Samah Hadid is a human rights advocate and Australia’s United Nations Youth Representative for 2010. She opens up to Miran Hosny about breaking stereotypes, the importance of grassroots organisations, and her role with the UN.
In a past life, she was a drummer. As a child, she was an evil stepmother. For years her face has loomed over the railway lines of her home suburb, often sporting an exaggeratedly thick graffiti-scrawled monobrow.
Posing for that ‘Faces of Bankstown’ mural many years ago is 22-year-old Samah Hadid’s biggest regret. So much so that the “natural poser” is by now quite happy to humorously describe the work of graffiti-ists as “a form of expression” – monobrow included.
But the human rights advocate from Western Sydney who claims to “bring the bogan” with her sense of style – tracksuit pants, a good coat and signature tattered, brown, cross-shoulder side bag, no brands, thank you – has come a long way since that particular picture. The girl whose passion for centre stage began with a kindergarten production of Snow White now has an international role to play. She is Australia’s United Nations Youth Representative for 2010, and she’s headed for the bright lights of New York.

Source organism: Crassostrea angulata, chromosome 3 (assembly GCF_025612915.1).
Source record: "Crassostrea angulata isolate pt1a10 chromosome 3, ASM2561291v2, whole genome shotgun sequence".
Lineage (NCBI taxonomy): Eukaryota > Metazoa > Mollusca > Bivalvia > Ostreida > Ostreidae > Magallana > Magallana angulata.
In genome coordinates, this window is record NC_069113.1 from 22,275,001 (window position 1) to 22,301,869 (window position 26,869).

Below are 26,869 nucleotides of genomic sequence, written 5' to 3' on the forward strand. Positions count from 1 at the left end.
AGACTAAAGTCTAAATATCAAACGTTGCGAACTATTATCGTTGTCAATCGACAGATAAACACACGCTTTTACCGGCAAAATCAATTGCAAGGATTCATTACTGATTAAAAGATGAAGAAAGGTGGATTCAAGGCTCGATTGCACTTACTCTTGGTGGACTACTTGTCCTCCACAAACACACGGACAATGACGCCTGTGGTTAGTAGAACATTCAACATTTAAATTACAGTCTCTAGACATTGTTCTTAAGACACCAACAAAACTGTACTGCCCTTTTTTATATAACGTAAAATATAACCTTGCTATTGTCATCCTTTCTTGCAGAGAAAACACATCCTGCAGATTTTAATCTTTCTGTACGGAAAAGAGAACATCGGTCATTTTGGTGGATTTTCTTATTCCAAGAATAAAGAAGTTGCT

For the self-dubbed Alpha girl, it all started at the age of 15 with a decision to volunteer at her local community NGO, the Muslim Women’s Association (MWA). Mentored by community leaders, she undertook leadership training, participated in community development, and worked with other volunteers to found women’s magazine Reflections.
“I felt as though my strength and capacity was definitely invested in by my own community’s organisations,” she reflects on that early start.
It was at MWA that her mentor Maha Abdo taught Samah the life lesson to which she still passionately adheres.
“That I have a voice and I shouldn’t be stifled – to just contribute as much as I can – that was my first real lesson. Not to be held back by the stereotypes surrounding my particular faith community or ethnic community. That I have a role to contribute and that my voice is important.”